Wednesday, January 3, 2007

Open source is important to programmers only

While it is true that the vast majority of users of Linux do not have the skill, nor the motivation, to add anything to the OS, other things being equal, the suitability of a program for a particular user is higher if the source code is available, as the source code is the ultimate documentation to the program. The possibility of making changes is less important especially for a large program. It is simplistic to assume that all open source users are C programmers that are both capable and willing to make changes and/or correct errors in the OS and tools. Most users of Linux use it the same way they use Windows -- they install the ready-made distribution and just apply patches until a new more attractive version arrives. Then the cycle is repeated.

The value of the source code availability extends far beyond the simple ability of a particular user to change something the code. Source availability is an additional form of consumer protection; the user benefits even if he or she does not program in C. It essentially ensures much better survivability of a product in a changing OS environment.

Is open source ideology "utopian balderdash" like communism?

Bob Metcalfe - who expressed this sentiment most clearly - is dead wrong. Bryan Pfaffenberger described the errors in Metcalfe's reasoning in this way:

"For Bob, the Open Source movement resembles communism and he sees it headed for the same, final meltdown at the hands of capitalism. Admittedly, if you listen to Richard Stallman long enough, you start hearing John Lennon's "Imagine". But I don't see any resemblance between open source and communism. Open source reminds me of the university, or more to the point, of the long-standing traditions of open knowledge-creating and sharing that are responsible for the impressive successes of Western science.

When you become a scientist, you give up the quest for great worldly wealth. You get a decent wage, to be sure. But you don't capitalize on your discoveries - you give them away. You publish, and reveal all. You don't get a penny from the journals, either. In fact, some of them make the author pay the typesetting charges!

What's the payoff? There are probably as many motivations as there are scientists. Some are curious; they just can't stop thinking about why the edge of a waterfall curls, or why the Milky Way's arms form those big, elegant spirals. Others are big kids who can't wait to get into the lab for another rewarding day of exquisite, exploratory fun. Still others care very deeply about the value and meaning of science. In a recent series of lectures, physicist Freeman Dyson reveals the source of his commitment to science: a quest for ways that science and technology can contribute to social justice, the elimination of poverty, and the preservation of the Earth's environment.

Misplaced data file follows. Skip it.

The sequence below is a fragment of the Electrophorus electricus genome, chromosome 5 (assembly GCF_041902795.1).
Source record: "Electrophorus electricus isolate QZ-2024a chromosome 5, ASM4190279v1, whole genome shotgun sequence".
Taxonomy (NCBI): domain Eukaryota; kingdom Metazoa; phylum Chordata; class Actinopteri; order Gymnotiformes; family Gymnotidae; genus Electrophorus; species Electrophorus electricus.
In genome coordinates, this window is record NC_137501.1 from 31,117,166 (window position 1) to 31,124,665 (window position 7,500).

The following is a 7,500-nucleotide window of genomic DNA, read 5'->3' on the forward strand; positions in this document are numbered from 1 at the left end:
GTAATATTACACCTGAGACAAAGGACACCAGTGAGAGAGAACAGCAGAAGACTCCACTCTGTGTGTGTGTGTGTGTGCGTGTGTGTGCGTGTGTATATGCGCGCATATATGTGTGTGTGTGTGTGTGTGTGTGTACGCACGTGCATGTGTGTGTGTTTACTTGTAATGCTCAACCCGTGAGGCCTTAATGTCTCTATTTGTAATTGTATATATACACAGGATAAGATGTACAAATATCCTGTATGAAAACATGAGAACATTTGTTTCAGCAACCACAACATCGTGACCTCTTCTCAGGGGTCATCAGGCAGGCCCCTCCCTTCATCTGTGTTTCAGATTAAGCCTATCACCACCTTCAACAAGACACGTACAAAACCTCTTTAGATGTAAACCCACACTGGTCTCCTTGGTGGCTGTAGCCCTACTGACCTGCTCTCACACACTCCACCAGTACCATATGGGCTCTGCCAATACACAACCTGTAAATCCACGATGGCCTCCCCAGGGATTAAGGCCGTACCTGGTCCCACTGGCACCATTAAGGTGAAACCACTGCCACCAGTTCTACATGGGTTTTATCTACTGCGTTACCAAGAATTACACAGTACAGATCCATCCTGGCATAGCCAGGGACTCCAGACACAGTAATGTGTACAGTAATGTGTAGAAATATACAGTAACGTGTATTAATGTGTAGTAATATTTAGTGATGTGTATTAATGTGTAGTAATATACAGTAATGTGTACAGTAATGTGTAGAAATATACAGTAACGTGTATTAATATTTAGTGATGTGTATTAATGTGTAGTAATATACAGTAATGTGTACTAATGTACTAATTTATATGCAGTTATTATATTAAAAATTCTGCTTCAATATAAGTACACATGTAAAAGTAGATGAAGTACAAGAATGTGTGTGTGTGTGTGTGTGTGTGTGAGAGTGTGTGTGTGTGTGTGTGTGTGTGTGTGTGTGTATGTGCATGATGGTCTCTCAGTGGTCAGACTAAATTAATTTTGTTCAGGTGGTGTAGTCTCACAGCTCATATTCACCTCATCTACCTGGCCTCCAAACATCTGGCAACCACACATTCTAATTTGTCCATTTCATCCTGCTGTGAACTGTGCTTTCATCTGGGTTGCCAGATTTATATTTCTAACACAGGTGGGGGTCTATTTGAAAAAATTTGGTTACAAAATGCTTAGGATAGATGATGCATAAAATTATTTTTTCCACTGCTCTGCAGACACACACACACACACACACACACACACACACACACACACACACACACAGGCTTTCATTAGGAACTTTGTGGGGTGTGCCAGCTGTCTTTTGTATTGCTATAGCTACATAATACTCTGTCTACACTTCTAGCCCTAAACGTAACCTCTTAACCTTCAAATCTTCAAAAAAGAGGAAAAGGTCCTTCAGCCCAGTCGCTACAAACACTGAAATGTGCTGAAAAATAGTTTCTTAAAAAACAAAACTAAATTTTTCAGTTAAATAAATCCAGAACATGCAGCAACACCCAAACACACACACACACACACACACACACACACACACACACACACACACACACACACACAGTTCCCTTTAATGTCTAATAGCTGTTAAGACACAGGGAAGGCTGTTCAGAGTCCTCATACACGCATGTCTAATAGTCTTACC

I've never heard anyone call science communism. It has absolutely nothing to do with communism. In fact, communists don't like scientists very much. Scientists are too hard to control. They care too much about truth.

University scientists aren't the only people doing research, of course. For-profit corporations engage in research and development. But the consequences illustrate precisely whats at stake. Proprietary knowledge doesn't get disseminated unless doing so enhances the corporation's bottom line. That's understandable, but we need an alternative. In that most capitalist of all countries, the U.S., a bipartisan Congressional consensus supports public investment in university research and the creation of knowledge for everyone, including for-profit companies. This isn't communism; it's common sense.

So what's at stake with computer software? Plenty. Computer technology is partly responsible for the longest sustained economic boom in U.S. history. It has helped establish U.S. economic, technological, and political dominance in a fractious and dangerous world. It promises to help solve the most vexing problems now facing us: the demand to create efficient, non-polluting energy sources, to deal with the ravages of world hunger, to unlock the mysteries of cancer. It's vital that computer knowledge remains an open public possession, but that's not what's happening. Right now, for-profit computer firms are falling all over themselves trying to patent even the silliest snippets of code, and an unbelievably myopic U.S. Patent Office is giving away the store. ... Computer systems that are vital to public safety and welfare are operating with closed, commercial code, which is loaded with unknown (and unknowable) bugs. Consider the USS Norfolk lying dead in the water for two hours after the failure of its onboard NT systems, and you'll get the idea.

The Open Source movement won't wipe out commercial software, any more than it will create an important and valuable alternative. Computer software is too important to leave to for-profit corporations. There needs to be a balance between publicly accessible knowledge and proprietary, for-profit knowledge, and the Open Source movement is lighting the way.